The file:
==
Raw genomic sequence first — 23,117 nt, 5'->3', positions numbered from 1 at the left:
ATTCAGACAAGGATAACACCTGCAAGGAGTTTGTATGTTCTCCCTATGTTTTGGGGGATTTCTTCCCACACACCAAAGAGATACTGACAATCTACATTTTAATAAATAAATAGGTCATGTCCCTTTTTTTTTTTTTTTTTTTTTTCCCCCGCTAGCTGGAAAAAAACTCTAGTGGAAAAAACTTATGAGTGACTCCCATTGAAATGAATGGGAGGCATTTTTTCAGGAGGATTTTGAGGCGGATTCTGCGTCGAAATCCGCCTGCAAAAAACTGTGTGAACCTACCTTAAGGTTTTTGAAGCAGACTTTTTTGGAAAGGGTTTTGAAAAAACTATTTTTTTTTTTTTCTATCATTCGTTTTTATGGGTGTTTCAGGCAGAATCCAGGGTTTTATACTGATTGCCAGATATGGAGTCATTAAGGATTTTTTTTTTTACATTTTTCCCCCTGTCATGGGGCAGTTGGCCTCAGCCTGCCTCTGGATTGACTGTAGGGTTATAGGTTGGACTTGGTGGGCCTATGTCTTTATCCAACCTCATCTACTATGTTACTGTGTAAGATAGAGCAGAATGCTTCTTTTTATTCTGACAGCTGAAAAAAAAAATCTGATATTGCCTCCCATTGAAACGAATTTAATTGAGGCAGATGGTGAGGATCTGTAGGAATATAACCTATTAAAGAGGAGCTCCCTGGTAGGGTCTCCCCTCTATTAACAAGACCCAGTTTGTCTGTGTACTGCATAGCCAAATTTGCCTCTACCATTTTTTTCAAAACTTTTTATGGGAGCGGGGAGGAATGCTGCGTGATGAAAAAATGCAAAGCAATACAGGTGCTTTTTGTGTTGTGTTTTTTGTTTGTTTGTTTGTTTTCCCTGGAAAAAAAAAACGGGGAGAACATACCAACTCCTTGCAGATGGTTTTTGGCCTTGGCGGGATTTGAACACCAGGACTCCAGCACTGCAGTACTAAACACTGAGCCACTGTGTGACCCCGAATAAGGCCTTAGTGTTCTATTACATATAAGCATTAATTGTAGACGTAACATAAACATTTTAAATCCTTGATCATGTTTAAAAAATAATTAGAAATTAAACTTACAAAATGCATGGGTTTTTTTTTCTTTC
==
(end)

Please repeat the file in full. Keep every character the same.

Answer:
Raw genomic sequence first — 23,117 nt, 5'->3', positions numbered from 1 at the left:
ATTCAGACAAGGATAACACCTGCAAGGAGTTTGTATGTTCTCCCTATGTTTTGGGGGATTTCTTCCCACACACCAAAGAGATACTGACAATCTACATTTTAATAAATAAATAGGTCATGTCCCTTTTTTTTTTTTTTTTTTTTTTCCCCCGCTAGCTGGAAAAAAACTCTAGTGGAAAAAACTTATGAGTGACTCCCATTGAAATGAATGGGAGGCATTTTTTCAGGAGGATTTTGAGGCGGATTCTGCGTCGAAATCCGCCTGCAAAAAACTGTGTGAACCTACCTTAAGGTTTTTGAAGCAGACTTTTTTGGAAAGGGTTTTGAAAAAACTATTTTTTTTTTTTTCTATCATTCGTTTTTATGGGTGTTTCAGGCAGAATCCAGGGTTTTATACTGATTGCCAGATATGGAGTCATTAAGGATTTTTTTTTTTACATTTTTCCCCCTGTCATGGGGCAGTTGGCCTCAGCCTGCCTCTGGATTGACTGTAGGGTTATAGGTTGGACTTGGTGGGCCTATGTCTTTATCCAACCTCATCTACTATGTTACTGTGTAAGATAGAGCAGAATGCTTCTTTTTATTCTGACAGCTGAAAAAAAAAATCTGATATTGCCTCCCATTGAAACGAATTTAATTGAGGCAGATGGTGAGGATCTGTAGGAATATAACCTATTAAAGAGGAGCTCCCTGGTAGGGTCTCCCCTCTATTAACAAGACCCAGTTTGTCTGTGTACTGCATAGCCAAATTTGCCTCTACCATTTTTTTCAAAACTTTTTATGGGAGCGGGGAGGAATGCTGCGTGATGAAAAAATGCAAAGCAATACAGGTGCTTTTTGTGTTGTGTTTTTTGTTTGTTTGTTTGTTTTCCCTGGAAAAAAAAAACGGGGAGAACATACCAACTCCTTGCAGATGGTTTTTGGCCTTGGCGGGATTTGAACACCAGGACTCCAGCACTGCAGTACTAAACACTGAGCCACTGTGTGACCCCGAATAAGGCCTTAGTGTTCTATTACATATAAGCATTAATTGTAGACGTAACATAAACATTTTAAATCCTTGATCATGTTTAAAAAATAATTAGAAATTAAACTTACAAAATGCATGGGTTTTTTTTTCTTTC